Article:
I Saw the Sign
Signs are everywhere. Sometimes obtrusive, but oftentimes they just blend into their surroundings. The city has an ordinance addressing signage on commercial buildings.
A few years ago, a company leased an office building and the tenant decided the current signage was not enough. The tenant spent several tens of thousands of dollars to install a monument sign between the street and his building in the landscape area. The city caught wind and red flagged the sign
because it was not only done without permits, but did not meet the ordinance guidelines. I am unsure why the out-of-town sign company did not request a sign permit or why the tenant did not ask permission of the landlord. Unfortunately, the monument sign was non-compliant and had to be removed.
All commercial signs require approval from the city planning staff provided the characteristics of the sign fits within the parameters set. Also required is the approval of the property owner. This staff level plan check is at no cost, but you do need to provide a set of plans describing the sign as well as a parcel plat map and building elevations.
If the sign you desire does not fit in the standard parameters you will require a sign permit. To start this process will cost a minimum of $1,000 to $2,000. You will need 10 complete architectural drawings including other documentation and mailing labels of all property owners within a 500 foot radius all at an additional cost. This is a full use permit process where the public would be able to comment on your sign and all city departments must approve the permit as well as the planning commission. These costs are all before you even purchase and install the sign.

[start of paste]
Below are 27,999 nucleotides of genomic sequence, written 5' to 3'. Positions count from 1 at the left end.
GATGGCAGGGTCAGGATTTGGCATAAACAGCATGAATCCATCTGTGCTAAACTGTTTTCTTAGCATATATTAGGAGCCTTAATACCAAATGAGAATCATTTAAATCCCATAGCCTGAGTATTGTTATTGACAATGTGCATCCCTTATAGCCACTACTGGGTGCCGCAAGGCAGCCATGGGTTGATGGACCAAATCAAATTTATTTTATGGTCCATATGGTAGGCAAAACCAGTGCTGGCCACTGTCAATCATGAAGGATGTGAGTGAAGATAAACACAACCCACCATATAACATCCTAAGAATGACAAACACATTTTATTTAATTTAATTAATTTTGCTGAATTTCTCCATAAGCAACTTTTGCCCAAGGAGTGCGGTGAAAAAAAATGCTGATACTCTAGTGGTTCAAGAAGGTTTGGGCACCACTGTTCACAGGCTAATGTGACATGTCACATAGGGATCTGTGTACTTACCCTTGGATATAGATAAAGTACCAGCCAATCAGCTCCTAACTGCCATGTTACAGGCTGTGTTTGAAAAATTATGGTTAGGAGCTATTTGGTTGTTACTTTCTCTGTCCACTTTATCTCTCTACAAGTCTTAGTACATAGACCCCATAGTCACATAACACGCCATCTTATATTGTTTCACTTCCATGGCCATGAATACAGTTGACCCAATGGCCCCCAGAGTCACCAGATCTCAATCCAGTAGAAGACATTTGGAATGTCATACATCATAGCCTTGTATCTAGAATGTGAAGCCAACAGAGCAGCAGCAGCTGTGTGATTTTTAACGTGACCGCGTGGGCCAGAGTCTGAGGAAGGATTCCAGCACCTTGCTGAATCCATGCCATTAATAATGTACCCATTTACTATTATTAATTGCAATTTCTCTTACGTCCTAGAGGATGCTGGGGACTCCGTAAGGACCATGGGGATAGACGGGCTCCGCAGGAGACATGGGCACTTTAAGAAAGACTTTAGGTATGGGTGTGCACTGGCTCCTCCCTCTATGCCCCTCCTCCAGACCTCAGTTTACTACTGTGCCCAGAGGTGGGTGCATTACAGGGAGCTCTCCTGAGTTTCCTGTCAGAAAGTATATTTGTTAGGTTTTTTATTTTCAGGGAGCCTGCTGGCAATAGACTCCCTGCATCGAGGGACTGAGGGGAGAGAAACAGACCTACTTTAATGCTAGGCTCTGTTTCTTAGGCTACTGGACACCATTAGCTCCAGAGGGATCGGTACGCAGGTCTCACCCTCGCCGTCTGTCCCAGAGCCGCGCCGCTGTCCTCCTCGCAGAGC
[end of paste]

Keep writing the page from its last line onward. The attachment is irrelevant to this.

Many factors are considered besides the size of the sign. Location, placement, illumination, reflectivity, size of lettering and space around the sign are addressed.
Several calculations are involved as well to determine the maximum height and overall size. The total number of signs is also restricted. The size of a wall sign cannot exceed 10% of the entire building face.
Additionally, many shopping centers and office complexes have their own sign standards that must be complied with and you could have special districts that have their own standards.
The sign ordinance even addresses temporary signs like real estate signs and garage sale signs. An open house sign cannot exceed four square feet in size and must be removed immediately after the open house is over. “For sale” and “for lease” signs have a limit of two, cannot exceed eight square feet total and must be removed 15 days after the transaction is completed.
One more interested fact, did you know the posting of garage sale signs is illegal? You are only allowed to have one sign at the site of the garage sale and only during the hours of the sale and this sign is limited to four square feet in size and four feet in height.
I would love to hear your comments about signs in Napa. Feel free to use the comment section below.